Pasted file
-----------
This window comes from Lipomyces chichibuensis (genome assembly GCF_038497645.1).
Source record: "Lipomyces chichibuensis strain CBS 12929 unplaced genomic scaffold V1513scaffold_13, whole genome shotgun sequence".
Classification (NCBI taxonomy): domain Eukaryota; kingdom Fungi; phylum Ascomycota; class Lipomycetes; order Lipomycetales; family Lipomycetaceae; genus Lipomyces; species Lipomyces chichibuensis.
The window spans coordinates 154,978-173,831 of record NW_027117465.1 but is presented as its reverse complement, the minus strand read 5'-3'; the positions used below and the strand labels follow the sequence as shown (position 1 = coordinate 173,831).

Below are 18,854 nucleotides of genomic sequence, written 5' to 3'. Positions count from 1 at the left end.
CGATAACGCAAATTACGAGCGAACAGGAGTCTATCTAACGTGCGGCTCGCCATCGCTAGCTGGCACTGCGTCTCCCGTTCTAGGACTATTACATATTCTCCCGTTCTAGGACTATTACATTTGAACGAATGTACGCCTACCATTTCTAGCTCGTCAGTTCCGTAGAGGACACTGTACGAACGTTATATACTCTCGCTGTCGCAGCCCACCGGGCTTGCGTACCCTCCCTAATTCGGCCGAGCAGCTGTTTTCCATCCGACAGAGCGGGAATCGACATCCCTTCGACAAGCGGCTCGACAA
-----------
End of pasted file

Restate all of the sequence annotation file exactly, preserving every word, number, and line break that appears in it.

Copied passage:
This window comes from Lipomyces chichibuensis (genome assembly GCF_038497645.1).
Source record: "Lipomyces chichibuensis strain CBS 12929 unplaced genomic scaffold V1513scaffold_13, whole genome shotgun sequence".
Classification (NCBI taxonomy): domain Eukaryota; kingdom Fungi; phylum Ascomycota; class Lipomycetes; order Lipomycetales; family Lipomycetaceae; genus Lipomyces; species Lipomyces chichibuensis.
The window spans coordinates 154,978-173,831 of record NW_027117465.1 but is presented as its reverse complement, the minus strand read 5'-3'; the positions used below and the strand labels follow the sequence as shown (position 1 = coordinate 173,831).

Below are 18,854 nucleotides of genomic sequence, written 5' to 3'. Positions count from 1 at the left end.
CGATAACGCAAATTACGAGCGAACAGGAGTCTATCTAACGTGCGGCTCGCCATCGCTAGCTGGCACTGCGTCTCCCGTTCTAGGACTATTACATATTCTCCCGTTCTAGGACTATTACATTTGAACGAATGTACGCCTACCATTTCTAGCTCGTCAGTTCCGTAGAGGACACTGTACGAACGTTATATACTCTCGCTGTCGCAGCCCACCGGGCTTGCGTACCCTCCCTAATTCGGCCGAGCAGCTGTTTTCCATCCGACAGAGCGGGAATCGACATCCCTTCGACAAGCGGCTCGACAA